Justice Mbusyiseli Madlanga was born on 27 March, 1962 in the Njijini village outside Mount Frere in the Eastern Cape. In 1996, Madlanga became the youngest person to be appointed as a judge of the High Court in Mthatha at the age of 34, reports SABC News.

Next Chief justice, JSC interviews, Constitutional Court, Justice Mbuyiseli Madlanga
Justice Mbuyiseli Madlanga was the youngest person to join the High Court ranks in Mthatha at the age of 34. Image: Deaan Vivier
Source: Getty Images

He spent eight years practising as an advocate and as a commissioner of the JSC before he was appointed as justice in the Constitutional Court. In 2011, Madlanga was one of the commissioners who were on the panel that led the interview of former Chief Justice Mogoeng Mogoeng.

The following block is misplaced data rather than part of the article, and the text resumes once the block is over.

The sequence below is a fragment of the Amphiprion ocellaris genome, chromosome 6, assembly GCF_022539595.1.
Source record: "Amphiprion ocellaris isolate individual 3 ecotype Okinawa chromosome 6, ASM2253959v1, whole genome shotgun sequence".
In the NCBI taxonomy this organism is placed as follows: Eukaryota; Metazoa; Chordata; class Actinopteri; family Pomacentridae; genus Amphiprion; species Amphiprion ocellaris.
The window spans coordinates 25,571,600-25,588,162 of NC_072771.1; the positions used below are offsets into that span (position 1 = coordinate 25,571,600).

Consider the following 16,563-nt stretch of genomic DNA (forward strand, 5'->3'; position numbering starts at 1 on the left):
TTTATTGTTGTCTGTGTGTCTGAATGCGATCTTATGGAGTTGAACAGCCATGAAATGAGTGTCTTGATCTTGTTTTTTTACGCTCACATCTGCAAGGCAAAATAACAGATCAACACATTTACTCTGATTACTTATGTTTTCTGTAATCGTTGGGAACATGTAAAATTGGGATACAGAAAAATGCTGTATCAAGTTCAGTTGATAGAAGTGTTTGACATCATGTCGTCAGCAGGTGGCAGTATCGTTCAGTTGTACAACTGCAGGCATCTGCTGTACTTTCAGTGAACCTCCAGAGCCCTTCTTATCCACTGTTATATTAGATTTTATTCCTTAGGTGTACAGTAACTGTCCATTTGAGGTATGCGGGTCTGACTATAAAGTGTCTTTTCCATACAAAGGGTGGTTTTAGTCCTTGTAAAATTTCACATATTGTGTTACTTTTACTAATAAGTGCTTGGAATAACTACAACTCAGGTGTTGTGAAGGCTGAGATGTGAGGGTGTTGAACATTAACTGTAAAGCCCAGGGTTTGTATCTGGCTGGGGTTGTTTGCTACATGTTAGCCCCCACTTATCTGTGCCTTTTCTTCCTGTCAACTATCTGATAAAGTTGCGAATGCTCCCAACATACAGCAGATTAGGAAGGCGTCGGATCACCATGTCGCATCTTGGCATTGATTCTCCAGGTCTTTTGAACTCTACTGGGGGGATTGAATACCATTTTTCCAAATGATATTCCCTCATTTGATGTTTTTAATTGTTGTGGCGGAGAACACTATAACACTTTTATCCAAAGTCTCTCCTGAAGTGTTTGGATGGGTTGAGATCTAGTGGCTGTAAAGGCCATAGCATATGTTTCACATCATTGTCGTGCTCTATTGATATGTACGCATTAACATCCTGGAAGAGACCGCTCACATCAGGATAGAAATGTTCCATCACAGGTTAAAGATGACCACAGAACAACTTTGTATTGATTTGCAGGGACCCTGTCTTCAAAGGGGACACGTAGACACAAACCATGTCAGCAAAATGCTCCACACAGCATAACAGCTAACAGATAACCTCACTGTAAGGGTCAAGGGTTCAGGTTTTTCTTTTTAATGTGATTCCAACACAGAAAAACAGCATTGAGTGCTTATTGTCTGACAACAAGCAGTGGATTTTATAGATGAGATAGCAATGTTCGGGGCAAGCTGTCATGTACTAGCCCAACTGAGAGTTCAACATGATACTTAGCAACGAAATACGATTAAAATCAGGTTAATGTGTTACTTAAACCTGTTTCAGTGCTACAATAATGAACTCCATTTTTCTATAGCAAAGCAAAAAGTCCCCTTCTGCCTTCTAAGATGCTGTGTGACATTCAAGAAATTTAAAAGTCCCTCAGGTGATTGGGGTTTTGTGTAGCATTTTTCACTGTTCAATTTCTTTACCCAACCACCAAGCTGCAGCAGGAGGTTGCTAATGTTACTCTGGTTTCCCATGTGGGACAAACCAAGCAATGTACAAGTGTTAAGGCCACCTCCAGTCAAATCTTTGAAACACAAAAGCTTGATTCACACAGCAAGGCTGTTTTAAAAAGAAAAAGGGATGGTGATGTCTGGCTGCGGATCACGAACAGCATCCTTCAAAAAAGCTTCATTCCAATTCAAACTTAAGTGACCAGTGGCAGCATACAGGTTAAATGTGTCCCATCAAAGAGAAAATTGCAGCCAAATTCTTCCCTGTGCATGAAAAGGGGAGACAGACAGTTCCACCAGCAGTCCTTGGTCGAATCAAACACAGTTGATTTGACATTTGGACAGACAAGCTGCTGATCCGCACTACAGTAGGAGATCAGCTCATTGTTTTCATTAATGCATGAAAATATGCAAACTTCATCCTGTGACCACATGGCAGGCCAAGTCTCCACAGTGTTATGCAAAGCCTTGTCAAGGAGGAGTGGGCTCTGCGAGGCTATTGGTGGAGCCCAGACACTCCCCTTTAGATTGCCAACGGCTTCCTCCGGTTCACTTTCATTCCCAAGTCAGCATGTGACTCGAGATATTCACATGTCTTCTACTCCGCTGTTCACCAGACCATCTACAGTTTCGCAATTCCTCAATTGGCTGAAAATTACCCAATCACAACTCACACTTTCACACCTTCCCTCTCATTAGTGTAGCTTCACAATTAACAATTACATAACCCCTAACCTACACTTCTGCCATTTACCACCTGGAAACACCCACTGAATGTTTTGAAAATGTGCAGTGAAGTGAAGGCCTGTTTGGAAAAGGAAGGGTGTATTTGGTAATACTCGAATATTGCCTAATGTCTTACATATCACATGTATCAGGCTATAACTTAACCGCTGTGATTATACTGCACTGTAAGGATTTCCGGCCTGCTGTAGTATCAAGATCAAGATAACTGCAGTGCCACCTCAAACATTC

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He has been a justice in the Constitutional Court since 2013. According to The Citizen, Madlanga's accolades include multiple professorships in South Africa as well as on a global scale.

Madlanga has been accredited for monumental judgements in South Africa that include the New Movement judgement that stated that independent political candidates should be allowed to run for national office.

In 2016, Madlanga ruled that Section 11 of the Powers, Privileges, and Immunities of Parliament and Provincial Legislatures Act was not in line with the Constitution because it limited the freedom of speech afforded to Members of Parliament.

The debate around this particular section came after the Economic Freedom Fighters were forcefully removed from Parliament for causing disturbances during former President Jacob Zuma's State of the Nation Address.

In short, Madlanga stated that MPs should not be arrested or forcefully removed from Parliament should they cause disturbances or disruptions because they would be exercising their freedom of speech.